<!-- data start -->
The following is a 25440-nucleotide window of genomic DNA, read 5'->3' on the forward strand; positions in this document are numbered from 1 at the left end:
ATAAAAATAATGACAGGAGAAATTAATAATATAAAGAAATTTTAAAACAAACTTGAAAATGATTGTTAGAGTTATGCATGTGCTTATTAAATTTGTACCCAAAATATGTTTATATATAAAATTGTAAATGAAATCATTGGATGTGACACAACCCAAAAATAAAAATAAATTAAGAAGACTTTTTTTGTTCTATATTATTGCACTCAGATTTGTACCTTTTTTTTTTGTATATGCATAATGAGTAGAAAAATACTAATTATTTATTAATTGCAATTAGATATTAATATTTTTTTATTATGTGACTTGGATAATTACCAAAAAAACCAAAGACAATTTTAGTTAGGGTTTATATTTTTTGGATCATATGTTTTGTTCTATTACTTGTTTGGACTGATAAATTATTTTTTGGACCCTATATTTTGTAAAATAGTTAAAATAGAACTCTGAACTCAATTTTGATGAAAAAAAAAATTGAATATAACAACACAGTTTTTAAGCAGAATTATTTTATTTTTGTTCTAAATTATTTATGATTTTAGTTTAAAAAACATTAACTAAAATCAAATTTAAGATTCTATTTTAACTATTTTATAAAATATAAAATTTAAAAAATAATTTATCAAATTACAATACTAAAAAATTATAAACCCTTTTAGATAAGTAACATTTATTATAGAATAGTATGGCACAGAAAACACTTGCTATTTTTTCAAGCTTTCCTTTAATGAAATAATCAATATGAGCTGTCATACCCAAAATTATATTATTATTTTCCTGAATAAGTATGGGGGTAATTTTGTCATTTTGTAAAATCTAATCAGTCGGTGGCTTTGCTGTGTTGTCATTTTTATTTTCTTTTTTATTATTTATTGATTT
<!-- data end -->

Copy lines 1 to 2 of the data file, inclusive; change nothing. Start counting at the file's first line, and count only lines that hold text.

The following is a 25440-nucleotide window of genomic DNA, read 5'->3' on the forward strand; positions in this document are numbered from 1 at the left end:
ATAAAAATAATGACAGGAGAAATTAATAATATAAAGAAATTTTAAAACAAACTTGAAAATGATTGTTAGAGTTATGCATGTGCTTATTAAATTTGTACCCAAAATATGTTTATATATAAAATTGTAAATGAAATCATTGGATGTGACACAACCCAAAAATAAAAATAAATTAAGAAGACTTTTTTTGTTCTATATTATTGCACTCAGATTTGTACCTTTTTTTTTTGTATATGCATAATGAGTAGAAAAATACTAATTATTTATTAATTGCAATTAGATATTAATATTTTTTTATTATGTGACTTGGATAATTACCAAAAAAACCAAAGACAATTTTAGTTAGGGTTTATATTTTTTGGATCATATGTTTTGTTCTATTACTTGTTTGGACTGATAAATTATTTTTTGGACCCTATATTTTGTAAAATAGTTAAAATAGAACTCTGAACTCAATTTTGATGAAAAAAAAAATTGAATATAACAACACAGTTTTTAAGCAGAATTATTTTATTTTTGTTCTAAATTATTTATGATTTTAGTTTAAAAAACATTAACTAAAATCAAATTTAAGATTCTATTTTAACTATTTTATAAAATATAAAATTTAAAAAATAATTTATCAAATTACAATACTAAAAAATTATAAACCCTTTTAGATAAGTAACATTTATTATAGAATAGTATGGCACAGAAAACACTTGCTATTTTTTCAAGCTTTCCTTTAATGAAATAATCAATATGAGCTGTCATACCCAAAATTATATTATTATTTTCCTGAATAAGTATGGGGGTAATTTTGTCATTTTGTAAAATCTAATCAGTCGGTGGCTTTGCTGTGTTGTCATTTTTATTTTCTTTTTTATTATTTATTGATTT